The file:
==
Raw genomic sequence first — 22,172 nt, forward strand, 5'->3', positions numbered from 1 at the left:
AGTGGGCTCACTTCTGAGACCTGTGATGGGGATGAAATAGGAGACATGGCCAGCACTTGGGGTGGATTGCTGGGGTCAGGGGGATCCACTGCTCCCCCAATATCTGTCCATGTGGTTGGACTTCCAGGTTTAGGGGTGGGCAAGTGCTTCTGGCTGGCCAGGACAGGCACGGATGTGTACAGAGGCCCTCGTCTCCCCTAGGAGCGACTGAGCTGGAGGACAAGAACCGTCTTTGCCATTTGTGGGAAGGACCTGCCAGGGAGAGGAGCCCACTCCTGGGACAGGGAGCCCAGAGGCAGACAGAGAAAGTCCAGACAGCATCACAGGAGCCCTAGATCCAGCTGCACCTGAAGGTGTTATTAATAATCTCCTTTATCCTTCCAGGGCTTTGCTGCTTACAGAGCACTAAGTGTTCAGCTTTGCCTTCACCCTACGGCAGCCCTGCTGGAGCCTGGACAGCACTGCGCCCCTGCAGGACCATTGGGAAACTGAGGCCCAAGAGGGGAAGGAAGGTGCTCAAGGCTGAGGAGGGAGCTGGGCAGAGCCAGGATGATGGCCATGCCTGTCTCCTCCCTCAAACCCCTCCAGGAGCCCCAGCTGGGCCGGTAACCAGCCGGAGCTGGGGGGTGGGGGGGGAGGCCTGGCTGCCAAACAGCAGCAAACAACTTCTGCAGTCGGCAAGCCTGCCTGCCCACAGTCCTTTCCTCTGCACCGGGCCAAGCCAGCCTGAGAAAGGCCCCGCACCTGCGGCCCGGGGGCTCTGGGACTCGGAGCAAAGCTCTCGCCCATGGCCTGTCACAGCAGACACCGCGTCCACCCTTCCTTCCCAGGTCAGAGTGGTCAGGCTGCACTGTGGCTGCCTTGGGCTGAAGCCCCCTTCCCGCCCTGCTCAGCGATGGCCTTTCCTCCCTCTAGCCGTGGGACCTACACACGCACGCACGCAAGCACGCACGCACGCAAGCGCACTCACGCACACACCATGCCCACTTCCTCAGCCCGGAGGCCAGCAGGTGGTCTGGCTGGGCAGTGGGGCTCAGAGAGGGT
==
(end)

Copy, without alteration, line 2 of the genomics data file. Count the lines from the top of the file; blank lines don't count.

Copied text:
AGTGGGCTCACTTCTGAGACCTGTGATGGGGATGAAATAGGAGACATGGCCAGCACTTGGGGTGGATTGCTGGGGTCAGGGGGATCCACTGCTCCCCCAATATCTGTCCATGTGGTTGGACTTCCAGGTTTAGGGGTGGGCAAGTGCTTCTGGCTGGCCAGGACAGGCACGGATGTGTACAGAGGCCCTCGTCTCCCCTAGGAGCGACTGAGCTGGAGGACAAGAACCGTCTTTGCCATTTGTGGGAAGGACCTGCCAGGGAGAGGAGCCCACTCCTGGGACAGGGAGCCCAGAGGCAGACAGAGAAAGTCCAGACAGCATCACAGGAGCCCTAGATCCAGCTGCACCTGAAGGTGTTATTAATAATCTCCTTTATCCTTCCAGGGCTTTGCTGCTTACAGAGCACTAAGTGTTCAGCTTTGCCTTCACCCTACGGCAGCCCTGCTGGAGCCTGGACAGCACTGCGCCCCTGCAGGACCATTGGGAAACTGAGGCCCAAGAGGGGAAGGAAGGTGCTCAAGGCTGAGGAGGGAGCTGGGCAGAGCCAGGATGATGGCCATGCCTGTCTCCTCCCTCAAACCCCTCCAGGAGCCCCAGCTGGGCCGGTAACCAGCCGGAGCTGGGGGGTGGGGGGGGAGGCCTGGCTGCCAAACAGCAGCAAACAACTTCTGCAGTCGGCAAGCCTGCCTGCCCACAGTCCTTTCCTCTGCACCGGGCCAAGCCAGCCTGAGAAAGGCCCCGCACCTGCGGCCCGGGGGCTCTGGGACTCGGAGCAAAGCTCTCGCCCATGGCCTGTCACAGCAGACACCGCGTCCACCCTTCCTTCCCAGGTCAGAGTGGTCAGGCTGCACTGTGGCTGCCTTGGGCTGAAGCCCCCTTCCCGCCCTGCTCAGCGATGGCCTTTCCTCCCTCTAGCCGTGGGACCTACACACGCACGCACGCAAGCACGCACGCACGCAAGCGCACTCACGCACACACCATGCCCACTTCCTCAGCCCGGAGGCCAGCAGGTGGTCTGGCTGGGCAGTGGGGCTCAGAGAGGGT